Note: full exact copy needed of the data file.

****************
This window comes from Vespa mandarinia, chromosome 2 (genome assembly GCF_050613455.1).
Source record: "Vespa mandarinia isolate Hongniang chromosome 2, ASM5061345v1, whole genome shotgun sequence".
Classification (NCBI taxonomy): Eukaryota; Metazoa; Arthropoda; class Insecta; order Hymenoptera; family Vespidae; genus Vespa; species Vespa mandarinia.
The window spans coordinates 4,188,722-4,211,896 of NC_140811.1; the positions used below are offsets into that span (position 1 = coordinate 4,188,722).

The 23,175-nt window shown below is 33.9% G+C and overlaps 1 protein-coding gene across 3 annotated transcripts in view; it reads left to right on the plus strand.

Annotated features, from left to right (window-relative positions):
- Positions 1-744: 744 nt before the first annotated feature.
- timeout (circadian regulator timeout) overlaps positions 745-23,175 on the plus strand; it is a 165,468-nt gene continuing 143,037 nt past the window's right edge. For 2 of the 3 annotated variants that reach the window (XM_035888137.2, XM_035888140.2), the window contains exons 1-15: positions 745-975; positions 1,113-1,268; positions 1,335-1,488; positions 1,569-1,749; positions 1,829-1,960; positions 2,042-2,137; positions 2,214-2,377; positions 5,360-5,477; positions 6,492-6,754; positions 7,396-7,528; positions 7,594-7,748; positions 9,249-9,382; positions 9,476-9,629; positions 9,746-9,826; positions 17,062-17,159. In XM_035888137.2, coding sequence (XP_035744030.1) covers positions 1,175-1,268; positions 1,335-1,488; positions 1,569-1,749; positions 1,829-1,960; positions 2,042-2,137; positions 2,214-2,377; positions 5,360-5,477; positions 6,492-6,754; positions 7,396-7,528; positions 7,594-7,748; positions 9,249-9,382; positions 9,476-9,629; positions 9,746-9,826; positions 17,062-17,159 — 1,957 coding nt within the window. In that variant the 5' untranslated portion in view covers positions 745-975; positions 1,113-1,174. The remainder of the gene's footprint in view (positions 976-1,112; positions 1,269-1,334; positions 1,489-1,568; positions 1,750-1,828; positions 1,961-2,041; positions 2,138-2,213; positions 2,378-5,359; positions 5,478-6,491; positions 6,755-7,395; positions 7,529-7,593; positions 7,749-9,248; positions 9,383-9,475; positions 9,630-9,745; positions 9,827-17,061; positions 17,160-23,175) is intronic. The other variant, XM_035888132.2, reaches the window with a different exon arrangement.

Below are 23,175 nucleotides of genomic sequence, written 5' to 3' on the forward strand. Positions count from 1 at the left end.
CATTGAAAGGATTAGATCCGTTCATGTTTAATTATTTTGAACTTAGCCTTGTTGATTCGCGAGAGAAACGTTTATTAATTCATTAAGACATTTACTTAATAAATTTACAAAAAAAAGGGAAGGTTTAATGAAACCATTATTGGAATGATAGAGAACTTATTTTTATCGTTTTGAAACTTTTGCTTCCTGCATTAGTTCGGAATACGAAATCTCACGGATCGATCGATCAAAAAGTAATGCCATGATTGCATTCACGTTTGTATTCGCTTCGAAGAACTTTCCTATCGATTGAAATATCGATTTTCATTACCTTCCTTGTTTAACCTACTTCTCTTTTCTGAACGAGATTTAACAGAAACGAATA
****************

This window comes from Vespa mandarinia, chromosome 2 (genome assembly GCF_050613455.1).
Source record: "Vespa mandarinia isolate Hongniang chromosome 2, ASM5061345v1, whole genome shotgun sequence".
Classification (NCBI taxonomy): Eukaryota; Metazoa; Arthropoda; class Insecta; order Hymenoptera; family Vespidae; genus Vespa; species Vespa mandarinia.
The window spans coordinates 4,188,722-4,211,896 of NC_140811.1; the positions used below are offsets into that span (position 1 = coordinate 4,188,722).

The 23,175-nt window shown below is 33.9% G+C and overlaps 1 protein-coding gene across 3 annotated transcripts in view; it reads left to right on the plus strand.

Annotated features, from left to right (window-relative positions):
- Positions 1-744: 744 nt before the first annotated feature.
- timeout (circadian regulator timeout) overlaps positions 745-23,175 on the plus strand; it is a 165,468-nt gene continuing 143,037 nt past the window's right edge. For 2 of the 3 annotated variants that reach the window (XM_035888137.2, XM_035888140.2), the window contains exons 1-15: positions 745-975; positions 1,113-1,268; positions 1,335-1,488; positions 1,569-1,749; positions 1,829-1,960; positions 2,042-2,137; positions 2,214-2,377; positions 5,360-5,477; positions 6,492-6,754; positions 7,396-7,528; positions 7,594-7,748; positions 9,249-9,382; positions 9,476-9,629; positions 9,746-9,826; positions 17,062-17,159. In XM_035888137.2, coding sequence (XP_035744030.1) covers positions 1,175-1,268; positions 1,335-1,488; positions 1,569-1,749; positions 1,829-1,960; positions 2,042-2,137; positions 2,214-2,377; positions 5,360-5,477; positions 6,492-6,754; positions 7,396-7,528; positions 7,594-7,748; positions 9,249-9,382; positions 9,476-9,629; positions 9,746-9,826; positions 17,062-17,159 — 1,957 coding nt within the window. In that variant the 5' untranslated portion in view covers positions 745-975; positions 1,113-1,174. The remainder of the gene's footprint in view (positions 976-1,112; positions 1,269-1,334; positions 1,489-1,568; positions 1,750-1,828; positions 1,961-2,041; positions 2,138-2,213; positions 2,378-5,359; positions 5,478-6,491; positions 6,755-7,395; positions 7,529-7,593; positions 7,749-9,248; positions 9,383-9,475; positions 9,630-9,745; positions 9,827-17,061; positions 17,160-23,175) is intronic. The other variant, XM_035888132.2, reaches the window with a different exon arrangement.

Below are 23,175 nucleotides of genomic sequence, written 5' to 3' on the forward strand. Positions count from 1 at the left end.
CATTGAAAGGATTAGATCCGTTCATGTTTAATTATTTTGAACTTAGCCTTGTTGATTCGCGAGAGAAACGTTTATTAATTCATTAAGACATTTACTTAATAAATTTACAAAAAAAAGGGAAGGTTTAATGAAACCATTATTGGAATGATAGAGAACTTATTTTTATCGTTTTGAAACTTTTGCTTCCTGCATTAGTTCGGAATACGAAATCTCACGGATCGATCGATCAAAAAGTAATGCCATGATTGCATTCACGTTTGTATTCGCTTCGAAGAACTTTCCTATCGATTGAAATATCGATTTTCATTACCTTCCTTGTTTAACCTACTTCTCTTTTCTGAACGAGATTTAACAGAAACGAATA